Is replacing CEO Mark Pincus the way for Zynga (NASDAQ:ZNGA) to go? Whether or not investors believe that’s true, Pincus is unlikely to disappear any time soon, owing to the fact he controls so much of the company’s movements. Pincus would in effect have to cast a no-confidence vote for himself in order for Zynga to get another chief executive.
According to Therese Poletti’s take on MarketWatch, Pincus hold over 60 percent of the company’s voting power due to the structure of its stock holdings. There are three different classes of Zynga stock, one of which Pincus owns entirely himself. Following a no-frills, no-press-allowed, poorly attended Zynga shareholder meeting this week in San Francisco, it appears Pincus is taking matters into his own hands — whether investors like it or not.
While Poletti noted it’s possible shareholders stayed away as an acknowledgment they have no power, it’s also possible they consider the company — which has lost 71 percent of its value since the IPO — an utterly lost cause. Pincus, on the other hand, thinks the road back to success will be paved with more energy and more finesse, with the company moving “quickly to innovate, iterate, and find the player heat.” Pincus broadcast an address to employees after the subdued shareholder meeting, both of which followed the announcement that 18 percent of Zynga staff would be receiving pink slips.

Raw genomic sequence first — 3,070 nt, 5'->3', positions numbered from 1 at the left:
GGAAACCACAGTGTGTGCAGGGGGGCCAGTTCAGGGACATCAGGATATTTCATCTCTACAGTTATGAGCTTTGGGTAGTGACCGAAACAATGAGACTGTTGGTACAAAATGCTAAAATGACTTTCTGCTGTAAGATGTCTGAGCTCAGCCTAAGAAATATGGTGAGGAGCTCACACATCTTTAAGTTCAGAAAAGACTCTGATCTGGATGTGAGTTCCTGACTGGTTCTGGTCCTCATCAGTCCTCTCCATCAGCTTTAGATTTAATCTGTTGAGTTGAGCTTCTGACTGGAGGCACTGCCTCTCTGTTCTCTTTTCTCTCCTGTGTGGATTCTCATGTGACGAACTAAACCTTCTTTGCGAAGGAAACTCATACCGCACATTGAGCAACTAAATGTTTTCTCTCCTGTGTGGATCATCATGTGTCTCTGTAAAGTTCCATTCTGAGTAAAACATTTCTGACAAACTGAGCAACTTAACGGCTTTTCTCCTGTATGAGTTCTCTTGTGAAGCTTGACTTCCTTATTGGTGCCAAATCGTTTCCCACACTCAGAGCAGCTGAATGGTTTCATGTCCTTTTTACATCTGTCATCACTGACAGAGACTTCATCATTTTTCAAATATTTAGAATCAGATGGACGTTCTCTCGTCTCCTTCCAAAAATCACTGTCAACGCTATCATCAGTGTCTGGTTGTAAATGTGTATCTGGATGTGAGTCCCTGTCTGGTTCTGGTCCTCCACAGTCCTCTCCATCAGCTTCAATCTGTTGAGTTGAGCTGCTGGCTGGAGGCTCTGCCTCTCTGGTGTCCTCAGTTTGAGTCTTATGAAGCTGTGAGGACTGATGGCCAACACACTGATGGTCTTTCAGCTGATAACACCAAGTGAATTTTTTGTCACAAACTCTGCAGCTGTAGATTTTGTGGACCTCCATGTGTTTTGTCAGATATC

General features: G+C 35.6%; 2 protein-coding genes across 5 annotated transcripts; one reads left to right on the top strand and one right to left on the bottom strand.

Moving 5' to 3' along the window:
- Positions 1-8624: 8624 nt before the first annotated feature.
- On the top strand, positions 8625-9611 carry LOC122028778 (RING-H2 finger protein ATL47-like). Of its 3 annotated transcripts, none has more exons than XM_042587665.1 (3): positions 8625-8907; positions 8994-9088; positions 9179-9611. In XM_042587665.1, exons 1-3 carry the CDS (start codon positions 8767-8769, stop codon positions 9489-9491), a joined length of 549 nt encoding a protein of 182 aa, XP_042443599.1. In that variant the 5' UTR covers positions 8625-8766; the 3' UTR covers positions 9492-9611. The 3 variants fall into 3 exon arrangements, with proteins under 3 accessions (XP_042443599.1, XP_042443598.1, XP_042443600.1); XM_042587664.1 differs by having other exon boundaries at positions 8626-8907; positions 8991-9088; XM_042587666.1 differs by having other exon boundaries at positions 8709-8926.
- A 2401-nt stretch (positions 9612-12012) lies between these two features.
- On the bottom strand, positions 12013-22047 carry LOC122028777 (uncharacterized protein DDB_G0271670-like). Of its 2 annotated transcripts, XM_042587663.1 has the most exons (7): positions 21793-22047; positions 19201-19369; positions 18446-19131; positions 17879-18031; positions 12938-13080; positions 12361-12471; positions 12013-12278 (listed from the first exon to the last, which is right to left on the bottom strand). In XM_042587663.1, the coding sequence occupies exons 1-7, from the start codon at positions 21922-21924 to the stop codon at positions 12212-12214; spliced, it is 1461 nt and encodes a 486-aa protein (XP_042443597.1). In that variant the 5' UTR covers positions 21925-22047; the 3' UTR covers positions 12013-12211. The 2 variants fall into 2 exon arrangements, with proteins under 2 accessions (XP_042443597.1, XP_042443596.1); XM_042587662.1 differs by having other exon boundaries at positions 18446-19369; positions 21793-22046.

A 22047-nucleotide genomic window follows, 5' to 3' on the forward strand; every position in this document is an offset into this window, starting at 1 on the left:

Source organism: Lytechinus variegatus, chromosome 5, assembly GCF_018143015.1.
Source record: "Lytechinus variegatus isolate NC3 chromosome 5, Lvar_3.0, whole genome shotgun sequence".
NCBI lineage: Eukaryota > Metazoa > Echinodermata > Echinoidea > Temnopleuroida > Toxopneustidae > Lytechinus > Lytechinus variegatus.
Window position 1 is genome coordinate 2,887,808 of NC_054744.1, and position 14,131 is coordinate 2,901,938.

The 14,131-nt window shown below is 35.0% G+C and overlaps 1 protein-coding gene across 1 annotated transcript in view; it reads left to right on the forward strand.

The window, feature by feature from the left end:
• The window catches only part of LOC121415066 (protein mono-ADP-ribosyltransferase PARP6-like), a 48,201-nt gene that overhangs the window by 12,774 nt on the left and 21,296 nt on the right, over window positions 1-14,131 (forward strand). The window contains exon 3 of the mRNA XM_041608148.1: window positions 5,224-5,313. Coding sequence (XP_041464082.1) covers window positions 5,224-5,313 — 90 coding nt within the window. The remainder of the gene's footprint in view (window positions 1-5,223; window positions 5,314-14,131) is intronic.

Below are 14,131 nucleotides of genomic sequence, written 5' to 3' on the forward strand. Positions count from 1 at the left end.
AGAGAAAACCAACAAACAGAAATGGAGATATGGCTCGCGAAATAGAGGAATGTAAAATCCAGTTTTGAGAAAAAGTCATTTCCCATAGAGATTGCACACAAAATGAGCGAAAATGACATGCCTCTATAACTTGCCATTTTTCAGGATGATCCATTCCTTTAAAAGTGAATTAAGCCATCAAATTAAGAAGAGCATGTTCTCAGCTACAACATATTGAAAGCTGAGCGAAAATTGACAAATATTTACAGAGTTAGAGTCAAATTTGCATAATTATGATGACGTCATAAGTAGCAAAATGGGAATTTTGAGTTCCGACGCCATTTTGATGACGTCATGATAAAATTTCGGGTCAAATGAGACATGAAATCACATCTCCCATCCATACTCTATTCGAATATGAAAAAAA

Pincus preached patience with employees and mentioned the company’s success with recent game like “Running with Friends” in the announcement to his workforce. Zynga plans to get more committed with card games, both within and outside the sphere of gambling, as the distressing decline of its games’ popularity continues.
Can Zynga make it back without Facebook (NASDAQ:FB) on board? The company’s power was originally tied to social media users’ enthusiasm for its products, yet Pincus will try other avenues to get things moving in a positive direction. If any investors believe the guidance of a new chief executive would be what the doctor ordered, they’ll have to table their reservations for a later date. Since the press isn’t sure how the shareholder meeting went, no one knows if the issue even came up this week in San Francisco.
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